President Barack Obama recently unveiled in Berlin a new proposal to have the United States and Russia reduce their long-range deployed nuclear weapons by roughly one-third, relative to levels under the 2010 New Strategic Arms Reduction Treaty (New START).

Arms control skeptics swiftly attacked his plan. They asserted that reducing deployed U.S and Russian strategic warheads to about 1,000 each would risk U.S. and allied security — especially when other countries are now modernizing their nuclear forces. They also claim that Russia will not take up the offer.

These critics, however, fail to make a persuasive case that Obama’s proposed cuts go too far. In fact, 1,000 deployed strategic warheads is a solid proposal. The case is compelling:

First, this strategic nuclear force allows Washington to retain a robust, reliable and even redundant nuclear deterrent. It is hard to imagine, even in the most Strangelovian war fighting scenario, that more than tens of nuclear warheads would ever wisely be employed against an adversary.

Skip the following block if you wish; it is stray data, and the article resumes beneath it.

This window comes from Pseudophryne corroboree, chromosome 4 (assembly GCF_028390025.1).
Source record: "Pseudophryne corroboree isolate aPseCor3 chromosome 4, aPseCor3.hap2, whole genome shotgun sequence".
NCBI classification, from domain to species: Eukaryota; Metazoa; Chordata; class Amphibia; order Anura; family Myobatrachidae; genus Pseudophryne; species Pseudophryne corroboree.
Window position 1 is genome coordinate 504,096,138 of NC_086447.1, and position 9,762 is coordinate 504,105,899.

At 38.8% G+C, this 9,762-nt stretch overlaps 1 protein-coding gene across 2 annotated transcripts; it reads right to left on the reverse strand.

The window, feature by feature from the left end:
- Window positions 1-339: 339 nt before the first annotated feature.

Second, what drives Russia and the United States to keep thousands of nuclear warheads are Cold War-legacy war plans based on destroying each other’s nuclear forces. These plans are entirely unrealistic — since neither side could disarm the other. They also have a circular logic: The more weapons each side possesses, the greater the case for the other to retain excess capacity. This is exactly the dynamic in which negotiated mutual cuts make sense.